What happens when the death occurs in the middle of a transaction? Texas Estates Code §114.104 provides that the person named in the TODD takes the property when the owner dies subject to liens and contracts to which the property is subject to at the owner's death. This means the new owner under the TODD steps into the seller's role under the contract and can sign closing documents and receive the proceeds from the sale. If the TODD was prepared properly and recorded, there will be little delay for closing.
To learn more about TODDs, read “New Tool in the Toolbox."
If the Buyer Dies After a Contract is Signed
Here again, a contract does not automatically terminate if the buyer dies. It is still binding on the buyer's estate, subject to the terms of the contract. Depending on the stage of the contract, the buyer's estate likely has several “outs" if the property is no longer desired. If the inspection period has not expired, the buyer's executor could terminate the contract under that provision. Similarly, if a loan were contemplated and the Third-Party Financing Addendum was attached to the contract, it is likely that Buyer Approval under that addendum would not be met, and the buyer's executor could terminate. Either of these options would result in earnest money being returned to the buyer's estate. The issue here, as was the case when the seller dies, is whether or not there is a will appointing an executor and how quickly the executor can get letters testamentary to act on behalf of the buyer's estate.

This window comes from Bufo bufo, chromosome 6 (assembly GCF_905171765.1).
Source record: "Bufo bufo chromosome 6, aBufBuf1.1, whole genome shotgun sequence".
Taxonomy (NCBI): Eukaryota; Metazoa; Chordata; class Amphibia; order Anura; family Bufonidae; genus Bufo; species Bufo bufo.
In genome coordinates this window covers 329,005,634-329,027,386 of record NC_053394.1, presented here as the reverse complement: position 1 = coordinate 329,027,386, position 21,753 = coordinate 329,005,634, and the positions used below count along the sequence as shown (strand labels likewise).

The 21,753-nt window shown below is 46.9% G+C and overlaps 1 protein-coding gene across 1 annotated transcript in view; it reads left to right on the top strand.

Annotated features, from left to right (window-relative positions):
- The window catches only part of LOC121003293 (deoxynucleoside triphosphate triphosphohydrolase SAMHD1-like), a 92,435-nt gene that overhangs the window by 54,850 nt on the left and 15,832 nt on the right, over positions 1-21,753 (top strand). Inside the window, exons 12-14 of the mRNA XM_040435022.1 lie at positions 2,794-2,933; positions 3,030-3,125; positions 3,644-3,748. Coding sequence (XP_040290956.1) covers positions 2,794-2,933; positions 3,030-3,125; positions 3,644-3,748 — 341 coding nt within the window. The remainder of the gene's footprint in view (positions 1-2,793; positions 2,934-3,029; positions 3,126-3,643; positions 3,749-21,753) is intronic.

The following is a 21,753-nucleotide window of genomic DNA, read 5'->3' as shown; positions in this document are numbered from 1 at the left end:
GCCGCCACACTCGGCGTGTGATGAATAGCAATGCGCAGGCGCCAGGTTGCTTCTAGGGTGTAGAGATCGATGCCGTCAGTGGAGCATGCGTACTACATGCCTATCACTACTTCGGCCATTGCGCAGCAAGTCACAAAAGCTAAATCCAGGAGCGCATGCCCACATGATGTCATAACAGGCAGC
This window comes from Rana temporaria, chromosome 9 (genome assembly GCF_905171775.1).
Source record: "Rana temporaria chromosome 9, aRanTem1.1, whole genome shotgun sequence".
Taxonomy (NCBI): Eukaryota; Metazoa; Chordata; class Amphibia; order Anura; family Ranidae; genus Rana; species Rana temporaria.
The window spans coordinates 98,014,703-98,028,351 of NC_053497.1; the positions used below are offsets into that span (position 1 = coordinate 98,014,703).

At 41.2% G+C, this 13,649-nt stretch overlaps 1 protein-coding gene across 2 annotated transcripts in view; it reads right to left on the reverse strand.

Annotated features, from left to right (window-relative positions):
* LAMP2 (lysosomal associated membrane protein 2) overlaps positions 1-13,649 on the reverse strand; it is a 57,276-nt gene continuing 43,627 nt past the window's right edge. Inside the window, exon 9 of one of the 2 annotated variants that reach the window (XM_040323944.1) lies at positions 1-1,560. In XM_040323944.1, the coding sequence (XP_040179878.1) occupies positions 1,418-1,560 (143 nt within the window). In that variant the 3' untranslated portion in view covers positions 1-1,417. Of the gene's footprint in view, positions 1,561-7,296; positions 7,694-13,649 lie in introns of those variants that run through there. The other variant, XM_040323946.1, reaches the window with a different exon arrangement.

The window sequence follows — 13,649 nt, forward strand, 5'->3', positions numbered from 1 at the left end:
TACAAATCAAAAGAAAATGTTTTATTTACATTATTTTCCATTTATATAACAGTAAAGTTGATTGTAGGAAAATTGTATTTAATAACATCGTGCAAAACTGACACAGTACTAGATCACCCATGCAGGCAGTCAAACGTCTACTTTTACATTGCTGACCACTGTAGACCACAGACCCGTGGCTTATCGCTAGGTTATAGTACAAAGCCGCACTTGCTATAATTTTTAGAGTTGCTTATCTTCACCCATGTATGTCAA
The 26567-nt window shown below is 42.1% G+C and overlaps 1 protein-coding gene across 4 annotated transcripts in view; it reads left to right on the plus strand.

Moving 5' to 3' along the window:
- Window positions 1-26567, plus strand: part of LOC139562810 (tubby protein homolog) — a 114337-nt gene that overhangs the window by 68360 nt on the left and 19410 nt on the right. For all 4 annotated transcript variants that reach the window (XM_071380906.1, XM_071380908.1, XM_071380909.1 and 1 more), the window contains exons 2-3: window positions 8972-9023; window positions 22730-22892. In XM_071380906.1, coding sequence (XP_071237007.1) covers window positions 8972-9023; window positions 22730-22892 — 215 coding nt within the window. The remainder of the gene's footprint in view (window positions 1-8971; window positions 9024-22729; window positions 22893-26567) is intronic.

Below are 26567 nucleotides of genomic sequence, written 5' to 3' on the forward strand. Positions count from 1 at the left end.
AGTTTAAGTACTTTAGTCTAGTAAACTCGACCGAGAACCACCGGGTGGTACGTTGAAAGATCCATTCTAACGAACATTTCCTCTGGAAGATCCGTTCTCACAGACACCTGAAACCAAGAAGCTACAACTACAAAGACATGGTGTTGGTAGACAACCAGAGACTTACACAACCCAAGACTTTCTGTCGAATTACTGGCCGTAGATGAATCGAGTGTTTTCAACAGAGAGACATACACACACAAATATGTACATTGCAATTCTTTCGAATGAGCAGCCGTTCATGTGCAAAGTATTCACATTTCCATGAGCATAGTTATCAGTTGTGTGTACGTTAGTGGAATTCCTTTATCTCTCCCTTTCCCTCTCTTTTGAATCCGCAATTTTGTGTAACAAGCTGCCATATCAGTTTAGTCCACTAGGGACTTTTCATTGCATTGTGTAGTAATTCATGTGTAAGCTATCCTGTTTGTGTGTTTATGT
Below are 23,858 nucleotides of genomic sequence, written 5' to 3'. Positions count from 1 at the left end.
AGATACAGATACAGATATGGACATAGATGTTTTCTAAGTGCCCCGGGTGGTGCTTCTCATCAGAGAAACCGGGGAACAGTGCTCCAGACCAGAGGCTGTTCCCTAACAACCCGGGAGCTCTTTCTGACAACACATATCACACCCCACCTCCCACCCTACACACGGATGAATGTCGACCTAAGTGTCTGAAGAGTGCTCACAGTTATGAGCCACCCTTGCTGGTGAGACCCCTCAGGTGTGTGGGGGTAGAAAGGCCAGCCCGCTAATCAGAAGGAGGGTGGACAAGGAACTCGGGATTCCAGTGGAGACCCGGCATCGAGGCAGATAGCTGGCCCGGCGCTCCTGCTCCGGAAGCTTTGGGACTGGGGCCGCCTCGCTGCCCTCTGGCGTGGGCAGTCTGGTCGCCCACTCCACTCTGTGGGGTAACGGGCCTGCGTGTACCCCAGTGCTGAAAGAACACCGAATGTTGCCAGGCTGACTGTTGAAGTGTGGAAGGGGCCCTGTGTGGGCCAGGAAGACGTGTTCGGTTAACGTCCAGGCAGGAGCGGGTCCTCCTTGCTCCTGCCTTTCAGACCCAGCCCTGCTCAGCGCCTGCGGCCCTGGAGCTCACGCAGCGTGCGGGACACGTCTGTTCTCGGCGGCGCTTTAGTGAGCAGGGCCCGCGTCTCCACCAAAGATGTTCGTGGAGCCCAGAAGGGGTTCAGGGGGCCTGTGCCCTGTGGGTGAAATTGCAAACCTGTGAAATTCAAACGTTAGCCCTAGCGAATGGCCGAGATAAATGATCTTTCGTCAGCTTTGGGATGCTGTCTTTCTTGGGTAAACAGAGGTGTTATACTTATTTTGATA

The buyer's estate could also terminate without the contractual right to do so and forfeit the earnest money. In reality, if the buyer's estate wants out, the parties can just agree to terminate and release the earnest money per whatever agreement they make. This will allow the seller to put the property back on the market sooner.
The best advice to real estate license holders when a death occurs prior to closing is to communicate that the closing will be delayed and find out what your client (or client's heirs) wants to do in this situation. Recommend that the heirs contact a probate attorney as soon as possible. Prepare an Amendment to Contract to extend the closing if this is what your clients desire, but do not give legal advice. This is a time for attorneys and title companies to take the lead regarding contract rights, who holds title, who must sign documents, and who receives title to the property.
Nothing in this publication should be construed as legal advice for a particular situation. For specific advice, consult an attorney.
Lewis (email@example.com) is a member of the State Bar of Texas and former general counsel for the Texas Real Estate Commission.